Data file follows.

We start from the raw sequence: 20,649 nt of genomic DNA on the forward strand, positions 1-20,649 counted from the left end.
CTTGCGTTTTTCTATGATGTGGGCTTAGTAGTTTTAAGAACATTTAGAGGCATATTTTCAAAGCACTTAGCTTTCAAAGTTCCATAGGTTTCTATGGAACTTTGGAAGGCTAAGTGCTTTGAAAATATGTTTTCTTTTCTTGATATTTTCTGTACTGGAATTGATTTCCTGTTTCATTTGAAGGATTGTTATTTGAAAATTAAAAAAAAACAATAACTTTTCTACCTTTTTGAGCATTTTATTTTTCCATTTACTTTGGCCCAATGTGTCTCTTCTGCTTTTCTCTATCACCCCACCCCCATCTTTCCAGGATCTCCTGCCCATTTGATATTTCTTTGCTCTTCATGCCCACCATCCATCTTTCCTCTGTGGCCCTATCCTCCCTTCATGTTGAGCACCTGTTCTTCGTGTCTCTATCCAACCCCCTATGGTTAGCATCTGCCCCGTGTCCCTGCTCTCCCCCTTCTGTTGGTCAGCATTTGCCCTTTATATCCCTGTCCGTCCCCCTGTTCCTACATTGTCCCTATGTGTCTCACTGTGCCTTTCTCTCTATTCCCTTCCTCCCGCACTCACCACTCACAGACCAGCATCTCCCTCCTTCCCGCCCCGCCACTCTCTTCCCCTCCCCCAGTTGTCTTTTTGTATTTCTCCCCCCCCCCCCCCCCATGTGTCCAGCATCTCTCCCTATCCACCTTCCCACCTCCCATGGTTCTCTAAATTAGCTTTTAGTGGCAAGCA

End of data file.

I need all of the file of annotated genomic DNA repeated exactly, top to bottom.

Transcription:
We start from the raw sequence: 20,649 nt of genomic DNA on the forward strand, positions 1-20,649 counted from the left end.
CTTGCGTTTTTCTATGATGTGGGCTTAGTAGTTTTAAGAACATTTAGAGGCATATTTTCAAAGCACTTAGCTTTCAAAGTTCCATAGGTTTCTATGGAACTTTGGAAGGCTAAGTGCTTTGAAAATATGTTTTCTTTTCTTGATATTTTCTGTACTGGAATTGATTTCCTGTTTCATTTGAAGGATTGTTATTTGAAAATTAAAAAAAAACAATAACTTTTCTACCTTTTTGAGCATTTTATTTTTCCATTTACTTTGGCCCAATGTGTCTCTTCTGCTTTTCTCTATCACCCCACCCCCATCTTTCCAGGATCTCCTGCCCATTTGATATTTCTTTGCTCTTCATGCCCACCATCCATCTTTCCTCTGTGGCCCTATCCTCCCTTCATGTTGAGCACCTGTTCTTCGTGTCTCTATCCAACCCCCTATGGTTAGCATCTGCCCCGTGTCCCTGCTCTCCCCCTTCTGTTGGTCAGCATTTGCCCTTTATATCCCTGTCCGTCCCCCTGTTCCTACATTGTCCCTATGTGTCTCACTGTGCCTTTCTCTCTATTCCCTTCCTCCCGCACTCACCACTCACAGACCAGCATCTCCCTCCTTCCCGCCCCGCCACTCTCTTCCCCTCCCCCAGTTGTCTTTTTGTATTTCTCCCCCCCCCCCCCCCCATGTGTCCAGCATCTCTCCCTATCCACCTTCCCACCTCCCATGGTTCTCTAAATTAGCTTTTAGTGGCAAGCA